In The Birdcage, Dan Futterman plays Renato's son. His narrow features and cool demeanor come across as, if anything, sinister. Whenever I saw him, I expected to hear something cold and self-absorbed which detracted from the humor of the movie. La Cage Aux Folles' Remi Laurent, however, comes across as innocent. He's like a “dreamy” version of Eric (Topher Grace) from The 70's Show. The lighting on Laurent is soft which gives him aura. His request still self-serving but his intentions feel different. He is so transfixed on marrying this young woman that he is blinded to the fact that his request is unfair. He doesn't want to scare his future in-laws aways. In The Birdcage without that lighting and without that softness, the son comes across as a jerk.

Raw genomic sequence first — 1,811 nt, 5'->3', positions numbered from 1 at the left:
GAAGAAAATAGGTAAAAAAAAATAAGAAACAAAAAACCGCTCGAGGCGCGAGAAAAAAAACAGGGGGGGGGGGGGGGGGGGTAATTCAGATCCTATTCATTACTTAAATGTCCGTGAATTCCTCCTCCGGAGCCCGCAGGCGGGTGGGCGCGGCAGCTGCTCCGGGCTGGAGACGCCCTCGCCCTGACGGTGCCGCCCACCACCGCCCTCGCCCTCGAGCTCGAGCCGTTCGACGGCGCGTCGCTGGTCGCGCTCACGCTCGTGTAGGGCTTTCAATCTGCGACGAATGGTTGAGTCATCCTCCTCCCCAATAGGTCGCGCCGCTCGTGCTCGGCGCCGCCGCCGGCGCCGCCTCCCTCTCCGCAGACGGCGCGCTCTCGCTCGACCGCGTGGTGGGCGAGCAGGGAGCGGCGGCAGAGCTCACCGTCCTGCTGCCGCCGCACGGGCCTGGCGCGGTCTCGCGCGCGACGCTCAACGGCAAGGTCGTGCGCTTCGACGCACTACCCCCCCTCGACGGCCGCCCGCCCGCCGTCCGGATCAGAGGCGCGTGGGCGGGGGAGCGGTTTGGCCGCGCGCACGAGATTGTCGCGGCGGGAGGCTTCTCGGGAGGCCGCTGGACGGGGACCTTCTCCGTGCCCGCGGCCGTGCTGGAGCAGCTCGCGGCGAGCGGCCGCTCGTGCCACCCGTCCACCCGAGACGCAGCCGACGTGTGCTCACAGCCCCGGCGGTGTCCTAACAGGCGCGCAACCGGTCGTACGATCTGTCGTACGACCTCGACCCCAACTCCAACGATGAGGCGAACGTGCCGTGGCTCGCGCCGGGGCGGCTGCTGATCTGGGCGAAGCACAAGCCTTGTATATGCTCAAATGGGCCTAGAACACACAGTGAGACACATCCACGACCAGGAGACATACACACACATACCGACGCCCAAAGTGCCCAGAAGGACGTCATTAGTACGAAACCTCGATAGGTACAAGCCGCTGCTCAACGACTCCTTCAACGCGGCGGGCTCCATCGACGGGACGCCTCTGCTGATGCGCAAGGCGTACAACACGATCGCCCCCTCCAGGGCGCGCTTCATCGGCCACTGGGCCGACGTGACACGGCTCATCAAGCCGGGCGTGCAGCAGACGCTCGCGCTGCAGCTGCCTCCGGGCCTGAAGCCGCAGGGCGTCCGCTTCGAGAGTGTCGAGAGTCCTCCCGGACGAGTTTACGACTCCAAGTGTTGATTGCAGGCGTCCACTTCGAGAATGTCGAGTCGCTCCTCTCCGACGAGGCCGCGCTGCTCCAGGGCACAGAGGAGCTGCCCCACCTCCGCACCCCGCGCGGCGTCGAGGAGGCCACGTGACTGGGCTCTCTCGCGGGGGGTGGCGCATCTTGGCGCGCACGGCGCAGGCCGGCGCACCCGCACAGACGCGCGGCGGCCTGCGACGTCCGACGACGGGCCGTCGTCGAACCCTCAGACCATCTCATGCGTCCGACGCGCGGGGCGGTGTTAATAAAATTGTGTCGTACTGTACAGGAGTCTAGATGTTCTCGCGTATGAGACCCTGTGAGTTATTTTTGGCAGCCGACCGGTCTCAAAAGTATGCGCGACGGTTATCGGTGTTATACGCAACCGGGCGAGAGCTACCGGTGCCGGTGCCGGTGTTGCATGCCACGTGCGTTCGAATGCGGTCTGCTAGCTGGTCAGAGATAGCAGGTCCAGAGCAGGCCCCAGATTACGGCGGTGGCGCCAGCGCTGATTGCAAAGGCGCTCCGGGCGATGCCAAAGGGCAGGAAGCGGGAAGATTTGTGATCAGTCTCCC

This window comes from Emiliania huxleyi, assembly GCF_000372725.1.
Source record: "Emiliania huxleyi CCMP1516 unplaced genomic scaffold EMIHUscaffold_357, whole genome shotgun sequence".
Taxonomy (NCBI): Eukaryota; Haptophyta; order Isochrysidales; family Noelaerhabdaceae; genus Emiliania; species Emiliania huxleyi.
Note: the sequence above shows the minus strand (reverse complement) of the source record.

Overall, I found La Cage Aux Folles to be a really funny movie. I would definitely recommend it, especially if you haven't seen The Birdcage. However, if you have seen The Birdcage, I must inquire as to whether or not you liked it. If you didn't, steer clear of this one. If you did, then by all means, see La Cage Aux Folles. I thought La Cage Aux Folles' ending was funnier and you might find it interesting to see the similarities and [the few] differences.

Wednesday, January 8, 2014

The Secret World of Arreitty (Kari-gurashi no Arietti)


Directed by Hiromasa Yonebayashi. Written by Mary Norton (novel), Hayao Miyazaki, and Keiko Niwa.

Bottom line: Beautiful animated movie that I would highly recommend to anyone especially with children.
4/4

The Secret World of Arreitty is based on the novel The Borrowers by Mary Norton. You might be familiar with the 1997 adaptation The Borrowers starring John Goodman and Jim Broadbent. Jim Broadbent is one Harry Potter professor who tells Tom Riddle about that secret spell. Speaking of Harry Potter, do you know else is in that movie? Draco Malfoy! Or, rather, Tom Felton. Anyway, The Secret World of Arrietty is the Japanese version of that movie. It is made by, Studio Gibli, the same people who did Spirited Away (among other really great movies).